Jose “Pepe” Fundora, co-owner of Casa Nuova Italian Restaurant in Alpharetta, said he has been frustrated by a series of shortages, starting with a French liqueur that has been widely used to make Oysters Rockefeller for decades.
“Now it’s out of stock,” he said. “We had to use alternatives and it changed the flavor a little. Some people liked it, some people did not.”
And sometimes there’s no substitute.
“First, calamari was three times the price, and then I couldn’t even get it,” Fundora said. “I tell the customers that it’s just not available, and they look at me like I’m the bad guy.”
Uncertainty about what happens next — and for how long
For now, higher prices are a nuisance, not a crisis.
But all the added costs have not been passed along. Prices of many materials have climbed far more than most consumers realize, because many businesses thus far have been reluctant to raise prices and risk losing customers.
Winton Machine is paying an average of 20% more for many parts, but is not passing it along, Paige said. “But we will eventually have to build that in. We want to be profitable, too.”
So long as businesses think their higher costs are temporary, they will be slow to raise their own prices, economists say.
The danger comes when businesses think even-higher costs are coming and start to raise their prices to get ahead of the curve. As others in the chain follow suit, inflation begins to feed on itself, a process that can be painful to people on fixed incomes, businesses that are locked into long-term contracts and workers who cannot get higher wages.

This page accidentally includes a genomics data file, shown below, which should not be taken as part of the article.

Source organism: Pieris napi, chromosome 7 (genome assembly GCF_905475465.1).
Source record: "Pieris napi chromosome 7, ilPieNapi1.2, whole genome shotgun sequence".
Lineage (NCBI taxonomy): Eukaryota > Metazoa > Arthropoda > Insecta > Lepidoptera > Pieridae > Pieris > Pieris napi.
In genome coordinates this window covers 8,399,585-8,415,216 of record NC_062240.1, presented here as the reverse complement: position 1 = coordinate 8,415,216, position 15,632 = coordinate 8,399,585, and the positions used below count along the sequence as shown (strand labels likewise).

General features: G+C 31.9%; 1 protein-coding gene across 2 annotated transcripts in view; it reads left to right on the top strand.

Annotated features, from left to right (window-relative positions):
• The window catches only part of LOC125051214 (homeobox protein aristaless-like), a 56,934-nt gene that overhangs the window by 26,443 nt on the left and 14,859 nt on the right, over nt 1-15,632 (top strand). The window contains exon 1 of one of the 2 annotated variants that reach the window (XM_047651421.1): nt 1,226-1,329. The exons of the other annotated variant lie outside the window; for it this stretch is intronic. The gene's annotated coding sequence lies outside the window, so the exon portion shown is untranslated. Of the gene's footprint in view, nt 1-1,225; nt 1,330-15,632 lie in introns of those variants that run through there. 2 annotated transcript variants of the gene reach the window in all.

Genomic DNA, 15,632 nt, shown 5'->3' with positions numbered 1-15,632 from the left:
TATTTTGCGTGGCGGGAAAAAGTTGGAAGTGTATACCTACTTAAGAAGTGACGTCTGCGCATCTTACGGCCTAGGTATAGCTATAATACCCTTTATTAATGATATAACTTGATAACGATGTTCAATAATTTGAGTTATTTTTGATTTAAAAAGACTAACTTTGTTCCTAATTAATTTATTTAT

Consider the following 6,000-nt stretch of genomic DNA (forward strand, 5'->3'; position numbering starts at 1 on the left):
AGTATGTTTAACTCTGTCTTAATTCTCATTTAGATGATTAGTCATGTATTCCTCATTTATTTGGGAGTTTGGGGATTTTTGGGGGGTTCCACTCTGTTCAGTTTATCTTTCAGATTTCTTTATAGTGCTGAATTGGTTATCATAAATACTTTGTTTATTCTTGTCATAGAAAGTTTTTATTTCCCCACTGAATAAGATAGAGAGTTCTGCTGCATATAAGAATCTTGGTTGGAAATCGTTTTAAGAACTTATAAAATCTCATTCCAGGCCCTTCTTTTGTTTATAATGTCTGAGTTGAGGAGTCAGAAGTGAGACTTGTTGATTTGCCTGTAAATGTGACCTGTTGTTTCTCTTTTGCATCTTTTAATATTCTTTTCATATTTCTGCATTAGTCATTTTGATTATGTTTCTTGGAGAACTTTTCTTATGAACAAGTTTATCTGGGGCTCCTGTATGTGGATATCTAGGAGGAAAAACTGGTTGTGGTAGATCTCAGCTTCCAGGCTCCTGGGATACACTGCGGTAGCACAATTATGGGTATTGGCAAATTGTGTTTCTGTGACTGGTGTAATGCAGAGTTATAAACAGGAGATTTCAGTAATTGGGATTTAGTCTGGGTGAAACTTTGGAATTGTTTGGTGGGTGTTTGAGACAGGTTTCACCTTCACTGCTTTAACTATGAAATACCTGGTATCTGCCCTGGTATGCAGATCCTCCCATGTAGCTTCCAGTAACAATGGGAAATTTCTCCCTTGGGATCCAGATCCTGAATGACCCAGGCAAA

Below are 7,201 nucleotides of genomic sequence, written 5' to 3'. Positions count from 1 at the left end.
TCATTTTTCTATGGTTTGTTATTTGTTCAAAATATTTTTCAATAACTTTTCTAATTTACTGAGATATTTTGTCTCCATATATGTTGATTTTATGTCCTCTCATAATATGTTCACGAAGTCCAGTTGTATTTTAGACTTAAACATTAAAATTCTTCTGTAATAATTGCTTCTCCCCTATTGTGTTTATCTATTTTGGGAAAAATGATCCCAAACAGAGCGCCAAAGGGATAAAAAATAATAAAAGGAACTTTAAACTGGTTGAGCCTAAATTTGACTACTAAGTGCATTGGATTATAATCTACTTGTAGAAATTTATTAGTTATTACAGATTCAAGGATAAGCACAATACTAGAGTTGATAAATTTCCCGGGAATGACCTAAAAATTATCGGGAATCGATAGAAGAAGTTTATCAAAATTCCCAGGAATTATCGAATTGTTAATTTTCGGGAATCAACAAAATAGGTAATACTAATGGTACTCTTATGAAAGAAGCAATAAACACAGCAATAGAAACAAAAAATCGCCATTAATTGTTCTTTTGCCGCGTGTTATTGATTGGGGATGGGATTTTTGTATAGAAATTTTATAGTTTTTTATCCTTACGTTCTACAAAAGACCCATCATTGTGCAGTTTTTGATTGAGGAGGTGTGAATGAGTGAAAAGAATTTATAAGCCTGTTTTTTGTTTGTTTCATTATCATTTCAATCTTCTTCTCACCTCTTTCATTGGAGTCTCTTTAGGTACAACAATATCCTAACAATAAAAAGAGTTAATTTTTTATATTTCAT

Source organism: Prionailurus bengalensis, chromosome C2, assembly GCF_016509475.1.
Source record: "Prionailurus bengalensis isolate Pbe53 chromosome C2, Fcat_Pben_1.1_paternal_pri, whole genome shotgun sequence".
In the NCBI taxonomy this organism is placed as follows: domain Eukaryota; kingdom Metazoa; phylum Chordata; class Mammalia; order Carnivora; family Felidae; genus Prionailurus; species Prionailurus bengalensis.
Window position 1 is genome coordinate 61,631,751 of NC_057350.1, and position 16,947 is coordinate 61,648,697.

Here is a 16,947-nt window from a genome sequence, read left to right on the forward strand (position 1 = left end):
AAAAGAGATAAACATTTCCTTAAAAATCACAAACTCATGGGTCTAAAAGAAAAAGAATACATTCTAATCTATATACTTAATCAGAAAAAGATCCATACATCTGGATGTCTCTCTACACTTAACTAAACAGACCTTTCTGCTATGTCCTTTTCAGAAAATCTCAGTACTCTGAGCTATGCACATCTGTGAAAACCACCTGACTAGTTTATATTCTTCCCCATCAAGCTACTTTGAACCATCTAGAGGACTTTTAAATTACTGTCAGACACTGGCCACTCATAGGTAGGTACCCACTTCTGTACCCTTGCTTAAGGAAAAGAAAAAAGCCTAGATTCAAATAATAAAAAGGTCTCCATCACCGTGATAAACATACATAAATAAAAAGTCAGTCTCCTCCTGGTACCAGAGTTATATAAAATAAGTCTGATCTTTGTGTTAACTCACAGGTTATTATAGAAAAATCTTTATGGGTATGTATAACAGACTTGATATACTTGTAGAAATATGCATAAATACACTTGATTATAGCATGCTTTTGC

If this were an old-fashioned, overheating economy, manufacturers would want to grab the higher profits, ramping up production quickly. Soon, supplies would exceed demand and prices would drop.
This time, the problem is much more complicated.
Since demand so far has been partly fueled by government spending and stimulus payments, factory owners aren’t sure they can depend on it, so they are slow to expand, said Aleksandar Tomic, associate dean for strategy, innovation and technology at Boston College.
“I think the higher prices are here for six months to a year,” he said.
The adjustment also depends on where the goods are coming from.
The shorter and simpler the chain, the quicker it will adapt, said Sanchoy Das, supply chain expert at the New Jersey Institute of Technology. “Lumber is a good example. Prices jumped but are now closer to normal.”
But chains reaching to Asia are more complex, he said. “Christmas could be a challenge.”
Production is off kilter because some factories were closed, and many have had trouble rehiring workers as they reopen and try to adapt to a post-pandemic demand. Distribution too is uneven. Thousands of ships were idled or out of position, while air services were curtailed. And the usual paucity of truckers is worse than usual.
“A wide swath — nearly everything — is affected. Nike sneakers, computers, bananas, grain, medical devices, heart valves. It will disentangle itself, but it is not going to happen overnight,” said Ira Breskin, author of “The Business of Shipping” and a senior lecturer at the State University of New York Maritime College.
The more complicated the industry, the harder the adjustment.
“In capital-intensive industries, it’s not easy to ramp down and then ramp up again. Or with something like pharmaceuticals, it is not just equipment. It is rules, regulation and a trained workforce,” said Georgia Tech’s Keskinocak.